On occasion, every runner I know has a day or few where they don’t want to run.
Sometimes, for any number of reasons, we just don’t want to run.
That doesn’t make you less of a runner in any way, shape, or form.
It just means that you are human.
What to Do When You Don’t Want to Run?
When you have one of those days (or weeks?) when you don’t want to run, what do you do? How do you respond?
Some would say that you should go run regardless.
The logic is that doing so will build some sort of mental strength or fortitude that will help you in the future.
I’m not sure I buy that logic in every instance.
A Recent Case of the Mehs
I was in a bit of a running funk recently.
I’m not entirely sure what was going on, but I was just really struggling to get out the door pretty much every day.
For awhile? Once I got going, maybe a mile or two into the run, I was good.
By the time I finished and made it home, I was glad I eventually forced myself to get going.
Then it happened.
I forced myself out the door, figuring that once I got going I’d settle in as per usual.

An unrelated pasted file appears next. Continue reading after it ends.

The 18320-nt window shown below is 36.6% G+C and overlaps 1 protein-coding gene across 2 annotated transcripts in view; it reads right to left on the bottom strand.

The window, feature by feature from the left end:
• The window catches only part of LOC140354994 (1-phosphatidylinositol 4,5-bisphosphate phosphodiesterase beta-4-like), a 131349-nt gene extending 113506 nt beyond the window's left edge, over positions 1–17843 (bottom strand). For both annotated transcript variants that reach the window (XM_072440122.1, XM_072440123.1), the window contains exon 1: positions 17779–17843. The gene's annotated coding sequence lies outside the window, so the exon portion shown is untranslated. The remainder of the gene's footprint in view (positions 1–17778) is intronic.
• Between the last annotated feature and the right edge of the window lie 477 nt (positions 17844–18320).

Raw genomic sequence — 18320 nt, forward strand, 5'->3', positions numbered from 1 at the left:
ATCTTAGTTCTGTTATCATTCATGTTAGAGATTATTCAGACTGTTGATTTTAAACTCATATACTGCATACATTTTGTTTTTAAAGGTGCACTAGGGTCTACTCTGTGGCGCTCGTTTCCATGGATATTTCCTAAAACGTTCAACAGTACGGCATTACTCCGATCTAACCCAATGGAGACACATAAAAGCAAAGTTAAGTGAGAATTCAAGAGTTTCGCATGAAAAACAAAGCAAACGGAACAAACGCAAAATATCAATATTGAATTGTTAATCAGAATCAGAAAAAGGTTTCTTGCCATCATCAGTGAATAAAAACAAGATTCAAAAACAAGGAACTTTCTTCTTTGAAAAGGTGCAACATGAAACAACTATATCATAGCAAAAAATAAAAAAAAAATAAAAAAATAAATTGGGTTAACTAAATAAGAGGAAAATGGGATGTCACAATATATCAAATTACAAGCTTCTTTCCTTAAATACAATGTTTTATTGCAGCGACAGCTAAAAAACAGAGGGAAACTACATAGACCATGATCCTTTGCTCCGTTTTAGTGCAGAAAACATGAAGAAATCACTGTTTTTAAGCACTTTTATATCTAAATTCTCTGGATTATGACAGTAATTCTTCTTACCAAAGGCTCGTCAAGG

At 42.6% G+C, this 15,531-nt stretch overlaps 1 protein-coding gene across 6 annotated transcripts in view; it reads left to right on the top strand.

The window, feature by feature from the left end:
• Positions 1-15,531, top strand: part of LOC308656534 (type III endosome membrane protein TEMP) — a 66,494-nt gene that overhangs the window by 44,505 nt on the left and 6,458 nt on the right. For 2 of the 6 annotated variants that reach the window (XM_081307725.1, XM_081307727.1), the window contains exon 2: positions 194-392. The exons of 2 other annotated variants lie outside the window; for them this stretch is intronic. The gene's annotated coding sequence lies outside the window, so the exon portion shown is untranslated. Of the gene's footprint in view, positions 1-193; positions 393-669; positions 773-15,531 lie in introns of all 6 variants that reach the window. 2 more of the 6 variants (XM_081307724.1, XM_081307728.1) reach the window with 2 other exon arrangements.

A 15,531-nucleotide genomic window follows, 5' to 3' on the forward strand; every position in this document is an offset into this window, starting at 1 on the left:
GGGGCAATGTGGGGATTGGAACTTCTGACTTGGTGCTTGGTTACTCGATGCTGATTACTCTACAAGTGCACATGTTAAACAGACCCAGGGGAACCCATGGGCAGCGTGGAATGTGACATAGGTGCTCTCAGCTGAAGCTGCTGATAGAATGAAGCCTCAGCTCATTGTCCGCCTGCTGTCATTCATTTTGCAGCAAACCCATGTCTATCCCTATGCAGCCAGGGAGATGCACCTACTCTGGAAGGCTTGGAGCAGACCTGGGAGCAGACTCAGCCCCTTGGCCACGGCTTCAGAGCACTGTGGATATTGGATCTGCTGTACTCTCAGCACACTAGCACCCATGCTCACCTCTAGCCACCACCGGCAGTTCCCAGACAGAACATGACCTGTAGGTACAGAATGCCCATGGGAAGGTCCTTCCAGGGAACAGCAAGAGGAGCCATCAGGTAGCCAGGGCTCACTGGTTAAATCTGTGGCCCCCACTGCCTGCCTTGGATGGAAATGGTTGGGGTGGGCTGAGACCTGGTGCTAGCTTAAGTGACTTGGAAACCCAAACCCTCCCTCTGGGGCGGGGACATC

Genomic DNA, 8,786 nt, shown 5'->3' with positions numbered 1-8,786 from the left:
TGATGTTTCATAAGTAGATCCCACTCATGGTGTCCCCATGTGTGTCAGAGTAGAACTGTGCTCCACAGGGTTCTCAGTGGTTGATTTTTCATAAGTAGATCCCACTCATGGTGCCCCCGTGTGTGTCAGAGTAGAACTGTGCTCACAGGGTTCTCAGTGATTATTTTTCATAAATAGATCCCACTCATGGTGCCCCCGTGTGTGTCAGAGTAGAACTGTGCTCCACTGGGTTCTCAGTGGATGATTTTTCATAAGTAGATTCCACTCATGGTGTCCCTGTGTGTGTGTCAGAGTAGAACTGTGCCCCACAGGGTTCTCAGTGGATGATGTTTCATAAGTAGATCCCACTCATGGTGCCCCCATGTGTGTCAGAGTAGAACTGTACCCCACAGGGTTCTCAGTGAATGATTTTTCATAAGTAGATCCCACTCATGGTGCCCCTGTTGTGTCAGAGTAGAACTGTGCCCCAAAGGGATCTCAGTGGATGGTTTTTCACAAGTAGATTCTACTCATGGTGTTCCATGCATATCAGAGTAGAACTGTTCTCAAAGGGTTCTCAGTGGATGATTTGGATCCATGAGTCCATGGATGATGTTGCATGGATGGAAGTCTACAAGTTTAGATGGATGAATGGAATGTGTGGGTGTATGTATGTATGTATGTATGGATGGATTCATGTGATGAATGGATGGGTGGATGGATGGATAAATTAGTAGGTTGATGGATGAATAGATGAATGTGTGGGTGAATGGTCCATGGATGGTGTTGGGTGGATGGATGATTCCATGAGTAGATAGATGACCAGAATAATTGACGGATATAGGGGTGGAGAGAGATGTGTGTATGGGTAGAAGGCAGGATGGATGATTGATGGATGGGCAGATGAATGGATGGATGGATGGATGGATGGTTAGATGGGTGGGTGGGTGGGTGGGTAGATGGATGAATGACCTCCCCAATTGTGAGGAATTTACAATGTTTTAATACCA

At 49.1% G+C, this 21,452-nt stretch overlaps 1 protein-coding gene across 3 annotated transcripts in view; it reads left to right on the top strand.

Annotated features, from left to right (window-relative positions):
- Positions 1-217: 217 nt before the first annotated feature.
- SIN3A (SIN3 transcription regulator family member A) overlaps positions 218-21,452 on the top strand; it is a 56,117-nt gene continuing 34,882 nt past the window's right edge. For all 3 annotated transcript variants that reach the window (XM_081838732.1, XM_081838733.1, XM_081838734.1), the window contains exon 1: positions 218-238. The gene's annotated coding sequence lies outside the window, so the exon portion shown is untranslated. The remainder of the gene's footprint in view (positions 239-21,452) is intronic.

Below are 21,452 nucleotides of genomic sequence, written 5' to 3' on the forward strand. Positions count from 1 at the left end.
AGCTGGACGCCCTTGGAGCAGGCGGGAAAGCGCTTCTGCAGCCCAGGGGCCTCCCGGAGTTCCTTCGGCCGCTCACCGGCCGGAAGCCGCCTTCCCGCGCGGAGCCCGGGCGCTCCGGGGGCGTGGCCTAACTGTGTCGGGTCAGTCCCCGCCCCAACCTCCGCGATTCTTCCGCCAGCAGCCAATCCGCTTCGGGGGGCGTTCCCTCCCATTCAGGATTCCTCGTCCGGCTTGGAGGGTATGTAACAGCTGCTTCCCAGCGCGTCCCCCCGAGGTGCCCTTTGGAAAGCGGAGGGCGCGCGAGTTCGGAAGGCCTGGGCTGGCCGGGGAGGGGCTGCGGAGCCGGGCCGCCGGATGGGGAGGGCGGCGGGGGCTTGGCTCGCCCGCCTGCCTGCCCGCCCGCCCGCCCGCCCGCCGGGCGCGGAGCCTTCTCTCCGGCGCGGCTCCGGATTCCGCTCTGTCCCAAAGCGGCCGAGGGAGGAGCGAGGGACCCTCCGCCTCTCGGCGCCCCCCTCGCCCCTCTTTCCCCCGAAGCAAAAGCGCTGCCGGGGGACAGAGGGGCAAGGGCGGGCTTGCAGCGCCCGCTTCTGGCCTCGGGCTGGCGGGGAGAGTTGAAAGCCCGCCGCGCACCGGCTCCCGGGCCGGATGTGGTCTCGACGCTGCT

But that wasn’t to be the case.
My attitude and my desire to keep running weren’t getting better as I ran.
In fact, both were going in the opposite direction.
So I made the call, about halfway through my run, to head home.
To give myself a bit of grace on a day when I truly didn’t want to run.
A Funny Thing Happened
All said, I think I ended up with 4.5 miles instead of my typical 6 on that particular day.
So yeah, I still ran a pretty good chunk of miles.
But by giving myself permission to “give up” the last mile and a half or so of my planned route, something clicked for me mentally.
The next morning? I was actually looking forward to my run.
And the stats from the next day’s run?
They weren’t mind-blowing by any stretch, but it was the best run I’d had in a while.
I’m pretty sure that wasn’t a coincidence.
Don’t Be Afraid to Pull the Plug
In truth, it’s often a fine line between a bit of a lack of motivation and a definite wanting to not run.
And I don’t about you, but if I didn’t run every time my motivation level wasn’t at 100% I wouldn’t run more than a few times a month.
But if it’s clear that you simply don’t want to run, my advice to you is to not run.
With a little luck, you’ll find that the one day off or the one run cut short makes a massive difference in how you feel ahead of your next run.
Just like it did for me.
How Do You Act When You Have Zero Desire to Go For a Run?
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